Might I suggest that the writing is on the wall?
This ‘nsnbc’ article by Ellen H. Brown is not just about the Detroit debacle. It is representative of the global financial mess and the agenda to destroy the security of the world’s citizens future, financially, socially and politically.
A look at who benefits, reveals the banking cartel as the winners, also the politician controllers (Congress in this case), unwittingly providing the bankers with unlimited power in their greed for personal benefits, probably only short term but they do not realize that, and the people are the losers as the whole social structure collapses in the very manner that the Detroit district has.
Particularly note the part played by ‘derivatives’ in the banking system structure. For the bankers it is a case of ‘us or them’, but ‘God forgive them’ (the bankers and Congress), for they know not what they do. Or if they do know, they should not be forgiven and hopefully will not be!
Bank of America Corp. and UBS AG have been given priority over other bankruptcy claimants, meaning chiefly the pensioners, for payments due on interest rate swaps they entered into with the city.
Interest rate swaps – the exchange of interest rate payments between counterparties – are sold by Wall Street banks as a form of insurance, something municipal governments “should” do to protect their loans from an unanticipated increase in rates. Unlike ordinary insurance, however, swaps are actually just bets; and if the municipality loses the bet, it can owe the house, and owe big. The swap casino is almost entirely unregulated, and it is a rigged game that the house virtually always wins. Interest rate swaps are based on the LIBOR rate, which has now been proven to be manipulated by the rate-setting banks; and they were a major contributor to Detroit’s bankruptcy.
Derivative claims are considered “secured” because the players must post collateral to play. They get not just priority but “super-priority” in bankruptcy, meaning they go first before all others, a deal pushed through by Wall Street in the Bankruptcy Reform Act of 2005. Meanwhile, the municipal workers, whose pensions are theoretically protected under the Michigan Constitution, are classified as “unsecured” claimants who will get the scraps after the secured creditors put in their claims. The banking casino, it seems, trumps even the state constitution. The banks win and the workers lose once again.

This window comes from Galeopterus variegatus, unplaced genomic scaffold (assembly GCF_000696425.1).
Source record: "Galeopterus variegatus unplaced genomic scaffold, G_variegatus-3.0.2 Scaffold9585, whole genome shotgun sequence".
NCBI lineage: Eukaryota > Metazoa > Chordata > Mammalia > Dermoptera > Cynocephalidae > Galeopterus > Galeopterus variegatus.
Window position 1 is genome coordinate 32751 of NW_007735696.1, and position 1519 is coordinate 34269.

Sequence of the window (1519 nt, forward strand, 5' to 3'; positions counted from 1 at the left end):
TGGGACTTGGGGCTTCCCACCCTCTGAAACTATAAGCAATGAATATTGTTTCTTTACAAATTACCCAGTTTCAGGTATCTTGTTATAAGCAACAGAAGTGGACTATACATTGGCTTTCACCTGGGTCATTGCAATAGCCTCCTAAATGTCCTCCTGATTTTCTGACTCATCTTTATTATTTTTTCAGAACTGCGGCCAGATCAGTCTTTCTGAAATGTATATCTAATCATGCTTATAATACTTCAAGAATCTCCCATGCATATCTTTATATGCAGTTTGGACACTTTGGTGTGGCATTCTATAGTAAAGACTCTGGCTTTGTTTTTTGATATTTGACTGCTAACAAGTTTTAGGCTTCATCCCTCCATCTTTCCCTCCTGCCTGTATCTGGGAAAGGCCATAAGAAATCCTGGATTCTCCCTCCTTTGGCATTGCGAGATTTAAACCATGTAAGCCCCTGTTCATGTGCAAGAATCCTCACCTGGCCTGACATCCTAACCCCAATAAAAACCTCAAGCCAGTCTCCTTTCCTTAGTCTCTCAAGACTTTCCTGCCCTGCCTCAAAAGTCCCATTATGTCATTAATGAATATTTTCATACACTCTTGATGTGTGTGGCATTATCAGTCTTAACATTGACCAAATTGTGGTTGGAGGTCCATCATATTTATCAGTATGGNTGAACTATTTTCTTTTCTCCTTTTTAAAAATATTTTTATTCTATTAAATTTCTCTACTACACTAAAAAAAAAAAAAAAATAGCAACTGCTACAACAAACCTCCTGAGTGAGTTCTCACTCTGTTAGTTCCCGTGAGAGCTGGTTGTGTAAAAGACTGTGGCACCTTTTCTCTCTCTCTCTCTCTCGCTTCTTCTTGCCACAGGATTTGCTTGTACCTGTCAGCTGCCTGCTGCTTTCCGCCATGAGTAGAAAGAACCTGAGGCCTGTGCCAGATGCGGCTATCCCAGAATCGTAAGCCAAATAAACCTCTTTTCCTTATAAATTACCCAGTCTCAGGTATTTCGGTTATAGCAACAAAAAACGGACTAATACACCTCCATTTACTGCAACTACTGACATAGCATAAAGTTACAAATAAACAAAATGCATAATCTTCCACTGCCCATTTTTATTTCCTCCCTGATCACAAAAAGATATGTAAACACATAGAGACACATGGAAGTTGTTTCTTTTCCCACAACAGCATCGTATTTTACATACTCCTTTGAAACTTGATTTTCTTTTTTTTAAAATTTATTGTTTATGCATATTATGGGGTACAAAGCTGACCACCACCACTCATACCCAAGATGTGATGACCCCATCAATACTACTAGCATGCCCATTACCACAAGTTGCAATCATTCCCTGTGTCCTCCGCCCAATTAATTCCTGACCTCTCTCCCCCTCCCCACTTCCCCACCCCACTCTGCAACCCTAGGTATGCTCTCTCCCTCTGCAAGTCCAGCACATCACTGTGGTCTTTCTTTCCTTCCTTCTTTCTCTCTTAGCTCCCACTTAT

Systemically Dangerous Institutions Are Moved to the Head of the Line
The argument for the super-priority of derivative claims is that nonpayment on these bets represents a “systemic risk” to the financial scheme. Derivative bets are cross-collateralized
and are so inextricably entwined in a $600-plus trillion house of cards that the whole financial scheme could go down if the betting scheme were to collapse. Instead of banning or regulating this very risky casino, Congress has been persuaded by the masterminds of Wall Street that it needs to be preserved at all costs.
The same tortured logic has been used to justify the fact that the
federal government deigned to bail out Wall Street but not Detroit.
Supposedly, the mega-banks pose a systemic risk and Detroit doesn’t. On July 29th, former Obama administration economist Jared Bernstein pursued this line of reasoning on his blog, writing: [T]he correct motivation for federal bailouts
— meaning some combination of managing a bankruptcy, paying off creditors (though often with a haircut), or providing liquidity in cases where that’s the issue as opposed to insolvency – is systemic risk.
The failure of large, major banks, two out of the big three auto
companies, the secondary market for housing – all of these pose
unacceptably large risks to global financial markets, and thus the global economy, to a major industry, including its upstream and downstream suppliers, and to the national housing sector.
Because a) there’s not much of a case that Detroit is systemically
connected in those ways, and b) Chapter 9 of the bankruptcy code appears to provide an adequate way for it to deal with its insolvency, I don’t think anything like a large scale bailout is forthcoming.
Detroit’s bankruptcy poses no systemic risk to Wall Street and global financial markets. Fine. But it does pose a systemic risk to Main Street, local governments, and the contractual rights of pensioners. Credit rating agency Moody’s stated in a recent report that if Detroit manages to cut its pension obligations, other struggling cities could follow suit. The Detroit bankruptcy is establishing a template for wiping out government pensions everywhere. Chicago or New York could be next.
Read the complete article here, due acknowledgement to ‘nsnbc’.